I have been trying to figure out how Ukraine counterattacks Russia. Admittedly, I am no expert in military strategy but I have spent 50 years as a litigator and law professor. Litigation is symbolic combat, and some of the same strategies work. One of them is to counterattack. The best defense is a good offense, as they say in football. You have to try to figure out how to create a big problem for the other side in order to bring them to the settlement table.
This isn’t easy. A lot of my litigation was against the U.S. government, which has enormous advantages in litigation. Not the least of them is that government lawyers work on salary, whereas most private litigants are paying hefty hourly fees for their lawyers.
But the government has a weakness that can be used to counteract its litigation cost advantage, namely, that it has lots of cases raising the same issues. Thus, the government usually cares a lot more about the precedent that might be set in an individual case than the terms of a settlement between the parties because as a matter of legal theory, settlements don’t create precedents. I used my experience as a former government official to look for an argument that would be a total disaster for the government if I won it. I would often appeal to the government attorney’s personal interest in his or her reputation: “You don’t want to go down in history as the lawyer who lost that big issue. Even if I have only a 20 percent chance of winning it, it would be disastrous for your client (and unspoken, for your own personal career) if I did.” Using this simple stratagem, I won many very favorable settlements for clients.
The lesson is when you are outgunned in one way such as litigation costs, you should shift the locus of battle to another dimension such as a possible precedent. This is an application of one of the basic principles of European military tactics, generally attributed to the 19th-century Prussian general Carl von Clausewitz, who famously wrote that a smaller force can defeat a larger one by creating local superiority and breaking through the line.
I have been wracking my brain trying to figure out how the Ukrainians could counterattack the Russians, but, as usual, Zelensky, who is one smart hombre, beat me to the punch. In a speech yesterday, Zelensky invited the Russian troops to refuse to fire on innocent citizens and surrender. He went on to assure them that they would be well-treated and they would survive rather than be killed.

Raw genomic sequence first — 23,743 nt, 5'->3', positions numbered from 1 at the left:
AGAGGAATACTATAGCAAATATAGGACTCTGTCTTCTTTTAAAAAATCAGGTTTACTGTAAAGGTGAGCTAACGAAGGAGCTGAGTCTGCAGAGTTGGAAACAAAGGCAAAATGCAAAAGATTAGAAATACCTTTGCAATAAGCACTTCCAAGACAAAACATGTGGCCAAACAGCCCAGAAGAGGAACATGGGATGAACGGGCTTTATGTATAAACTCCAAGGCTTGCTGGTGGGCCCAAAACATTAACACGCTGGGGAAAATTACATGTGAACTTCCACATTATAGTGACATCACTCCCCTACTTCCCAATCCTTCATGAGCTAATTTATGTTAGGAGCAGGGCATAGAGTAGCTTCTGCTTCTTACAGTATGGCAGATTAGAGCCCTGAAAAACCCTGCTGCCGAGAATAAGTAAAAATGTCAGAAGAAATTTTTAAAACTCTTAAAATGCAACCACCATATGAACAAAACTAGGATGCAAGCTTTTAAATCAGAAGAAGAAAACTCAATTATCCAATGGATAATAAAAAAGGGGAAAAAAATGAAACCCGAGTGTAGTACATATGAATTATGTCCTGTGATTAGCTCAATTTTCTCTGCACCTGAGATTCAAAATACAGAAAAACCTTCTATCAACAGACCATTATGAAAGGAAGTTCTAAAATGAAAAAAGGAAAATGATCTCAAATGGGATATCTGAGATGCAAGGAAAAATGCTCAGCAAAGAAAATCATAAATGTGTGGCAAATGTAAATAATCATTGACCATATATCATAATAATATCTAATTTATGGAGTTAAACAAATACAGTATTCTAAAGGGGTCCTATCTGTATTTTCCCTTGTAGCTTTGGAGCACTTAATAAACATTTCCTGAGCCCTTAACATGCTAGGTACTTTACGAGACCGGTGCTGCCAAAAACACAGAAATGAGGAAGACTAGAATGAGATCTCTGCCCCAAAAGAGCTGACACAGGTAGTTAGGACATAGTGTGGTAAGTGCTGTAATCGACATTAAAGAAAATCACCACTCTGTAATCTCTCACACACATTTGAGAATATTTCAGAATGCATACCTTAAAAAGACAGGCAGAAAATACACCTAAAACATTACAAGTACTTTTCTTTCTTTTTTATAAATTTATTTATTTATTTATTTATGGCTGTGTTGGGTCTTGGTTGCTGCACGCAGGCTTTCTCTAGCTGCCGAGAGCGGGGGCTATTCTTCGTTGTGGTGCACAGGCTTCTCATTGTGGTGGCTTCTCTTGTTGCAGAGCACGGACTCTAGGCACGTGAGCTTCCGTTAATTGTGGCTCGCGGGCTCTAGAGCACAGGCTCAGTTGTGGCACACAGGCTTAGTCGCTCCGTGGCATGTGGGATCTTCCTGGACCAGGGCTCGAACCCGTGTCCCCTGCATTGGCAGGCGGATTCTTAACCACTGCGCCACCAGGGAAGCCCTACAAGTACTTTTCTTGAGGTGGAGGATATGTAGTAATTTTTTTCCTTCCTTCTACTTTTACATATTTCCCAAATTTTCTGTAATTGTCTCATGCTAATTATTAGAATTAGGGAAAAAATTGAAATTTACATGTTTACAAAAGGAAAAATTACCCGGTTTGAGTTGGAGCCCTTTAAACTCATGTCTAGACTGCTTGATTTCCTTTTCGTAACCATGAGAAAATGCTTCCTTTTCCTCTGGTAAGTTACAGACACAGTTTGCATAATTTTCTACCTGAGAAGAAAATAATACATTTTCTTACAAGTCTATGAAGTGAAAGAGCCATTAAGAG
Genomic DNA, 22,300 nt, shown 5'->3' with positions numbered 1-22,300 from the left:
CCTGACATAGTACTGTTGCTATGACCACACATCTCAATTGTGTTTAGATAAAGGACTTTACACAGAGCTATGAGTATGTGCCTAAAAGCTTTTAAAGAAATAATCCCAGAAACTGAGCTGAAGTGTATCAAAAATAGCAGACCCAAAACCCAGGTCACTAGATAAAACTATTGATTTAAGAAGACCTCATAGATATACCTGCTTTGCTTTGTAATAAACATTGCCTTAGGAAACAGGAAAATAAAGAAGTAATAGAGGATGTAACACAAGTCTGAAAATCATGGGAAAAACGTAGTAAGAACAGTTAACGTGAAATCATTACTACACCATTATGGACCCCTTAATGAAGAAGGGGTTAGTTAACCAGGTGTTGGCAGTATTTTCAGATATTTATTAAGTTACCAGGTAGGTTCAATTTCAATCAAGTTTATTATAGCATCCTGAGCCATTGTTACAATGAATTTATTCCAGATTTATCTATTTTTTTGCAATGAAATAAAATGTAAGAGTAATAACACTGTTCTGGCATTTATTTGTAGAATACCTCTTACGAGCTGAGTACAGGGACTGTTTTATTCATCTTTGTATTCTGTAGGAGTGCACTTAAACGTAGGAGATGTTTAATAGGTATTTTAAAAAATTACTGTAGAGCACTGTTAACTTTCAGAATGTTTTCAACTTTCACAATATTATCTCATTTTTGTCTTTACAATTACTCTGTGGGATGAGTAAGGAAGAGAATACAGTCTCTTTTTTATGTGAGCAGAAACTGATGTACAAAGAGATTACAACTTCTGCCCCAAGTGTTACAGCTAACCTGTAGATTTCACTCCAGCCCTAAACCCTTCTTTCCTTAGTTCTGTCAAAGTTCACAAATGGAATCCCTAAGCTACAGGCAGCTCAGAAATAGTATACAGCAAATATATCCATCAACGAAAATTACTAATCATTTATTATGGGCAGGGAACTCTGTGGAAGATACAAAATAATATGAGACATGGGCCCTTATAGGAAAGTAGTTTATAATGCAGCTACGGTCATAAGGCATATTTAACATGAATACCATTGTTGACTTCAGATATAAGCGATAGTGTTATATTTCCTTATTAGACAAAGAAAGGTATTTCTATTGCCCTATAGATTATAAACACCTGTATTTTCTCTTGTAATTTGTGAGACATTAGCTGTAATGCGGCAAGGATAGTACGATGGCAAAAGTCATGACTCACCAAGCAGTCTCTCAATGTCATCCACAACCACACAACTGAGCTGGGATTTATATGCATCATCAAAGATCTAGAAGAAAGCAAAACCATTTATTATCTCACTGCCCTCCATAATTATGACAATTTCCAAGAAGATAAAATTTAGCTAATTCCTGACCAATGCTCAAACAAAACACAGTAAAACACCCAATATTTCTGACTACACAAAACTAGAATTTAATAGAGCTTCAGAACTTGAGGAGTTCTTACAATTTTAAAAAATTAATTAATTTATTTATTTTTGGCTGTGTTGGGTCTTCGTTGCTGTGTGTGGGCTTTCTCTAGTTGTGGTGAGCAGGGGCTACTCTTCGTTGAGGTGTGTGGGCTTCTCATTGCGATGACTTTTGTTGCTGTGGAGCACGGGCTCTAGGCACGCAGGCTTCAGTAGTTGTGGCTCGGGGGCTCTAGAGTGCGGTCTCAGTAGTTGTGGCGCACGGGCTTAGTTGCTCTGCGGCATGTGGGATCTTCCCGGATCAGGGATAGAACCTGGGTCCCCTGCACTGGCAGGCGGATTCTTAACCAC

Most of the U.S. media missed the point of that speech and headlined that Zelensky had predicted that Ukraine was going to win. You have to know some Russian history to appreciate how absolutely brilliant Zelensky’s appeal to the Russian troops to change sides really was. The pivotal event in modern Russian history occurred in Petrograd in March 1917 when the czar’s troops refused to fire on the people. According to Marxist mythology, this was the pivotal event of the Bolshevik Revolution that brought the communists to power. It is their equivalent of Washington crossing the Delaware and Lincoln’s Gettysburg Address combined. Every Russian schoolchild learns this story, and every single Russian soldier fighting in Ukraine will recognize the parallel.
Unless he is totally divorced from reality — and that’s a real question — this should have Putin shaking in his boots. If it works, it will not only be the end of Putin’s regime, and probably his life, but more importantly, Putin will go down in history as the bozo who destroyed the communist regime. All Putin cares about is his place in history. This is the equivalent of my telling the government attorney that you don’t want to go down in history as the lawyer that lost the big precedent against the government.
I don’t know if this ploy will work, although I certainly hope that it does. What we do know is that if even a few Russian soldiers accept Zelensky’s offer, the Ukrainians will use modern communication and social media to amplify the deserters as heroes and patriots in the hopes that their example will spread. They are already broadcasting interviews with prisoners of war describing their war crimes and warning their former comrades in arms.
Putin is a man of the past fighting a World War II-style artillery and tank battle in which he has a huge numerical advantage. Zelensky is a man of the future who is trying to use modern media to go over the heads of the despots by appealing directly to the people.
Let’s all pray that it works. If this war settles in the next few days on terms favorable to Ukraine — and the civilized world — it will be because Zelensky has found a way to threaten Putin with a possible outcome even worse from Putin’s perspective than reaching a settlement.